Carthage it is said, that the priests laid their hands together with the bishop's on those who were ordained. And at St. Jerom having prora .ed by scripture, that in the apostles time bishops and priests were all
one, yet granteth that afterwards bishops had that peculiar to themselves somewhere, but nothing else ; so that St. Jerom does not say concerning the superiority in question, that bishops have had it even since St. Mark's time.
revived the debate, and carried their pretensions so high, as to subvert the very foundations upon which they built.
The Queen having suffered Mary Queen of Scots to be beheaded at Fotheringay castle, Feb. 1587-8, all the Roman catholic princes were alarmed, and threatened revenge ; among others, the Spaniards hasted their invinci. ble armada, to reduce England to the catholic faith, which had been three years preparin; at a prodigious expense : The fleet was well manned, and furnished with strange instruments of torture for the English heretics ; they came through the channel like so many floating castles, being to take in a land army from the Low Countries; but partly by storms, and partly by the valor and wise conduct of the Queen's admirals and sea captains, the whole fleet was burnt and destroyed, so that not a Spaniard set foot upon English ground; nor was there a ship left entire to carry the news back to Spain. The Queen ordered the coasts to be well guarded, and raised a land army, which she animated by appearing at the head of them. A terror was spread through the whole nation by reports of the engines of cruelty that were aboard the fleet; their barbarous usage of the poor protestants in the Low Countries under the duke D Ava was remembered, as well as their bloody massacres of the poor Indians in America : But the storm blew over; and by the blessing of God upon the Queen's arms the nation was soon restored to its former tranquillity.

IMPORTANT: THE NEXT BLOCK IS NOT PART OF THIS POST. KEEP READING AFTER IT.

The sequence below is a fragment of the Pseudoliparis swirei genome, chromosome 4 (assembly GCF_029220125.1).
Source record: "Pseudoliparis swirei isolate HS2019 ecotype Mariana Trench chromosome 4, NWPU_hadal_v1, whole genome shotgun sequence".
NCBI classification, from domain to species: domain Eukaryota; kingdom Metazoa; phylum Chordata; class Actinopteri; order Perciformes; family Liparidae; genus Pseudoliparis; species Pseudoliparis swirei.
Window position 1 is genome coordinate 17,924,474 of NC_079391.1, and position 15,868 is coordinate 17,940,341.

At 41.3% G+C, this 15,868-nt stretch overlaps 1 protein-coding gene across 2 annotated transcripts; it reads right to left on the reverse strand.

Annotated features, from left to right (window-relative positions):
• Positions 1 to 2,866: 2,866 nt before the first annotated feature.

The following winter the Queen summoned a parliament “ Nor does Calvin confess it; he says, that in old time ministers chose one out of their company in every city, to whom they gave the title of bishops ; yet the bishop was not above them in honor and dig. "nity, but, as consuls in the senate, propose matters, ask their opin'ions, direct others by giving advice, by admonishing, by exhorting and so guide the whole action, and by their authority see that perforined which was agreed on by common consent; the same charge had the bishop in the assembly of ministers; and having shewed from St. • Jerom, that this was brought in by consent of men, he adds, that it i was an ancient order of the church'even from St. Márk ; from whence it is apparent, that the order of the church he mentions, has relation
to that above described, in which he affirms, that the bishop was not 6 so above the rest in honor as to have rule over them. It follows there. • fore, that Calvin does not so much as seem to confess of St. Jerom's report, that ever since St. Mark's time bishops have had a ruling su periority over the clergy."